I guess it's just me---I expect a new supervisor to punk me in the *****, try to make his rep off of me, forget where he came from & not give a s#$%t about what's right or wrong--only what's in it for him.........

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                      • #26
                        Thanks, everyone who contributed.

                        They liked all you had to say...I think a couple of them are actually going to join us here at O.com!
                        "You're never fully dressed without a smile."

                        Pain is inevitable, suffering is optional.

                        Three things I know for sure: (1) No bad deed goes unrewarded, (2) No good deed goes unpunished, and (3) It is entirely possible to push the most devoted, loyal and caring person beyond the point where they no longer give a 5h!t.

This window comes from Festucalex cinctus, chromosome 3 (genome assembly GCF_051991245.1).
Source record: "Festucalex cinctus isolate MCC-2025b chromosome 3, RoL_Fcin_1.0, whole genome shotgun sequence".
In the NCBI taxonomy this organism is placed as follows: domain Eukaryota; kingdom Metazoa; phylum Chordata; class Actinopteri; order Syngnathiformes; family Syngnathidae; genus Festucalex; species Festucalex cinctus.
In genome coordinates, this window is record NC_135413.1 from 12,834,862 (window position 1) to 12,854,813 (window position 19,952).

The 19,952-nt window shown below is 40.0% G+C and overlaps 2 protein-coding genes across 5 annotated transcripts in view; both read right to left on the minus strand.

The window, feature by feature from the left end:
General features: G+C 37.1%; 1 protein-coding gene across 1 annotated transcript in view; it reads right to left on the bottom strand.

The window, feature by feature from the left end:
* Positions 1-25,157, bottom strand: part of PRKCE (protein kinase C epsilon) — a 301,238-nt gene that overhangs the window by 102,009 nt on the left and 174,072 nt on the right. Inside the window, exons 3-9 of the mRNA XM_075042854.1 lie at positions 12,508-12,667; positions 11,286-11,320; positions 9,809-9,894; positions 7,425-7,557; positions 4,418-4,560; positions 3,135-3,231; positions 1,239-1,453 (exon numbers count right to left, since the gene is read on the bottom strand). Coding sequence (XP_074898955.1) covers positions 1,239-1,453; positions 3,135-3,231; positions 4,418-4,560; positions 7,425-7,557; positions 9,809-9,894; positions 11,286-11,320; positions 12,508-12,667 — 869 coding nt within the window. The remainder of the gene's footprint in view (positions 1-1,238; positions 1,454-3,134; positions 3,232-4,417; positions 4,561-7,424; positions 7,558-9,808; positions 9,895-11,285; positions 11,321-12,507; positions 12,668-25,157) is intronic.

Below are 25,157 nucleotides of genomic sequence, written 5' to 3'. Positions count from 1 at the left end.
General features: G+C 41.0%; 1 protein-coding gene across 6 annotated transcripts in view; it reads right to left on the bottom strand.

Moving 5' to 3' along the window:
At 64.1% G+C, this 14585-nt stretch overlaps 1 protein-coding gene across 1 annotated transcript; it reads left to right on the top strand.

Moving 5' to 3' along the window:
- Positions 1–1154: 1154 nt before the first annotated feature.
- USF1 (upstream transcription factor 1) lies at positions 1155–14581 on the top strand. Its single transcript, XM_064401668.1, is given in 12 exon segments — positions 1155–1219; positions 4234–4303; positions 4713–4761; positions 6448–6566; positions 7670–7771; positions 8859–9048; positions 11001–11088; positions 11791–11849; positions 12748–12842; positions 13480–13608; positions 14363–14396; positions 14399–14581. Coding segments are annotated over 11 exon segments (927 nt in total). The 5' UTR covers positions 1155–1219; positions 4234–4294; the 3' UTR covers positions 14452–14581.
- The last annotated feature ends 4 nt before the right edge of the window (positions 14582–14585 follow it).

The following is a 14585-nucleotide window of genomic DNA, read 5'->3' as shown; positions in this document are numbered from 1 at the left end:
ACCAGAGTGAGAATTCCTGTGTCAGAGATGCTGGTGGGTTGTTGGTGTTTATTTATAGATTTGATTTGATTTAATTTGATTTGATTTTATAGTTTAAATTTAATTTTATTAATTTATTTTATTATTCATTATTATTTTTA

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                        • #27
                          Bad supervision is hereditary (i hope thats how you spell it), so remind them that if their supervisor did not treat them with respect, that they need to break the chain and show people why they should turn to their supervisor and not run from them no matter what the rank.

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                          • #28
                            From an old time sergeant, long since dead-

                            "Sometimes ya gotta feed some cop a s**t sandwich. It's just the way it is. But ya don't have to act like you're enjoying doing it."
                            "The only means we possess to thank them is to try to be as good an American as they were. We might fall well short of their standard, but there is honor in the effort."